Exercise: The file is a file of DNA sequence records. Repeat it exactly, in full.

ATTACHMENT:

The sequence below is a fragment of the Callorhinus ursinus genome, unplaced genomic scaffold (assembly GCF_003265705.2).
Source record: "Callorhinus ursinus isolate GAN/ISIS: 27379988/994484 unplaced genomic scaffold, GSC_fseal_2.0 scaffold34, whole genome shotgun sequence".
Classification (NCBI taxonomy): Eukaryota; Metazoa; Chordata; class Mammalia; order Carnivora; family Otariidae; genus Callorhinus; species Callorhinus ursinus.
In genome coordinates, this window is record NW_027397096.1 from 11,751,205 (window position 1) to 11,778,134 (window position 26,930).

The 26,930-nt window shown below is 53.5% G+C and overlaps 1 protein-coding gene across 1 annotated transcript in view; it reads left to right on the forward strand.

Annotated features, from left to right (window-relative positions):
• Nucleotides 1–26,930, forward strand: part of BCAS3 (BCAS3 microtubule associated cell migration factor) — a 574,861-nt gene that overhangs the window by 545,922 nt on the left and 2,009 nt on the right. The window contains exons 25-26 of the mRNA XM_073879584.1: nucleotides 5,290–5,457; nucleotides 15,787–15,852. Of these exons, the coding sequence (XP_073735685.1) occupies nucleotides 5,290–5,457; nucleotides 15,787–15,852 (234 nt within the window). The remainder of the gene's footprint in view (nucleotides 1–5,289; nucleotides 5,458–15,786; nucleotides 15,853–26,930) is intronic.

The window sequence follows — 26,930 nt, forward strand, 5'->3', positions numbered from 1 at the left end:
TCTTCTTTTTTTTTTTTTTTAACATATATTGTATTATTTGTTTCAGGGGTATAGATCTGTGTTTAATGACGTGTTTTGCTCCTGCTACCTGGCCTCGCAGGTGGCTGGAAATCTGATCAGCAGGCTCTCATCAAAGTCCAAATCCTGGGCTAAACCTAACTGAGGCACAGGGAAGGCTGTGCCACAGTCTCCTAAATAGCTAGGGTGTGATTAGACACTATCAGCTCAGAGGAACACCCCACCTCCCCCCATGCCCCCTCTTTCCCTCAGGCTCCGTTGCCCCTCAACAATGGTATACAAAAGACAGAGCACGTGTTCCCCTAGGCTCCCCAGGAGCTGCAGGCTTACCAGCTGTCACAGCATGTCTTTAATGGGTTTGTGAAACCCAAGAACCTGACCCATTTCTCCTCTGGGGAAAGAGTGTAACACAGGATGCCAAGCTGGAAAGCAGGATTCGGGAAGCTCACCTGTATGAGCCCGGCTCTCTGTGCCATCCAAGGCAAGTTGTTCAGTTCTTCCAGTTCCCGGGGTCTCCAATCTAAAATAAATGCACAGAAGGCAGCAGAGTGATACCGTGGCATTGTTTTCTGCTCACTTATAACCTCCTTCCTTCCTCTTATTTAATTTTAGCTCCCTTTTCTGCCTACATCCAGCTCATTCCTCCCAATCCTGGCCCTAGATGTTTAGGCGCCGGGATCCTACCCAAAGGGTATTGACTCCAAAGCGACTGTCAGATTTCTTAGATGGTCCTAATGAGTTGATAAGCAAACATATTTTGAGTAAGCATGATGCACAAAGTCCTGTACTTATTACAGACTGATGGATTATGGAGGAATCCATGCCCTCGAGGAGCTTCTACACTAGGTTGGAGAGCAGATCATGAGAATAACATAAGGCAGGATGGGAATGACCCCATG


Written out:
The sequence below is a fragment of the Callorhinus ursinus genome, unplaced genomic scaffold (assembly GCF_003265705.2).
Source record: "Callorhinus ursinus isolate GAN/ISIS: 27379988/994484 unplaced genomic scaffold, GSC_fseal_2.0 scaffold34, whole genome shotgun sequence".
Classification (NCBI taxonomy): Eukaryota; Metazoa; Chordata; class Mammalia; order Carnivora; family Otariidae; genus Callorhinus; species Callorhinus ursinus.
In genome coordinates, this window is record NW_027397096.1 from 11,751,205 (window position 1) to 11,778,134 (window position 26,930).

The 26,930-nt window shown below is 53.5% G+C and overlaps 1 protein-coding gene across 1 annotated transcript in view; it reads left to right on the forward strand.

Annotated features, from left to right (window-relative positions):
• Nucleotides 1–26,930, forward strand: part of BCAS3 (BCAS3 microtubule associated cell migration factor) — a 574,861-nt gene that overhangs the window by 545,922 nt on the left and 2,009 nt on the right. The window contains exons 25-26 of the mRNA XM_073879584.1: nucleotides 5,290–5,457; nucleotides 15,787–15,852. Of these exons, the coding sequence (XP_073735685.1) occupies nucleotides 5,290–5,457; nucleotides 15,787–15,852 (234 nt within the window). The remainder of the gene's footprint in view (nucleotides 1–5,289; nucleotides 5,458–15,786; nucleotides 15,853–26,930) is intronic.

The window sequence follows — 26,930 nt, forward strand, 5'->3', positions numbered from 1 at the left end:
TCTTCTTTTTTTTTTTTTTTAACATATATTGTATTATTTGTTTCAGGGGTATAGATCTGTGTTTAATGACGTGTTTTGCTCCTGCTACCTGGCCTCGCAGGTGGCTGGAAATCTGATCAGCAGGCTCTCATCAAAGTCCAAATCCTGGGCTAAACCTAACTGAGGCACAGGGAAGGCTGTGCCACAGTCTCCTAAATAGCTAGGGTGTGATTAGACACTATCAGCTCAGAGGAACACCCCACCTCCCCCCATGCCCCCTCTTTCCCTCAGGCTCCGTTGCCCCTCAACAATGGTATACAAAAGACAGAGCACGTGTTCCCCTAGGCTCCCCAGGAGCTGCAGGCTTACCAGCTGTCACAGCATGTCTTTAATGGGTTTGTGAAACCCAAGAACCTGACCCATTTCTCCTCTGGGGAAAGAGTGTAACACAGGATGCCAAGCTGGAAAGCAGGATTCGGGAAGCTCACCTGTATGAGCCCGGCTCTCTGTGCCATCCAAGGCAAGTTGTTCAGTTCTTCCAGTTCCCGGGGTCTCCAATCTAAAATAAATGCACAGAAGGCAGCAGAGTGATACCGTGGCATTGTTTTCTGCTCACTTATAACCTCCTTCCTTCCTCTTATTTAATTTTAGCTCCCTTTTCTGCCTACATCCAGCTCATTCCTCCCAATCCTGGCCCTAGATGTTTAGGCGCCGGGATCCTACCCAAAGGGTATTGACTCCAAAGCGACTGTCAGATTTCTTAGATGGTCCTAATGAGTTGATAAGCAAACATATTTTGAGTAAGCATGATGCACAAAGTCCTGTACTTATTACAGACTGATGGATTATGGAGGAATCCATGCCCTCGAGGAGCTTCTACACTAGGTTGGAGAGCAGATCATGAGAATAACATAAGGCAGGATGGGAATGACCCCATG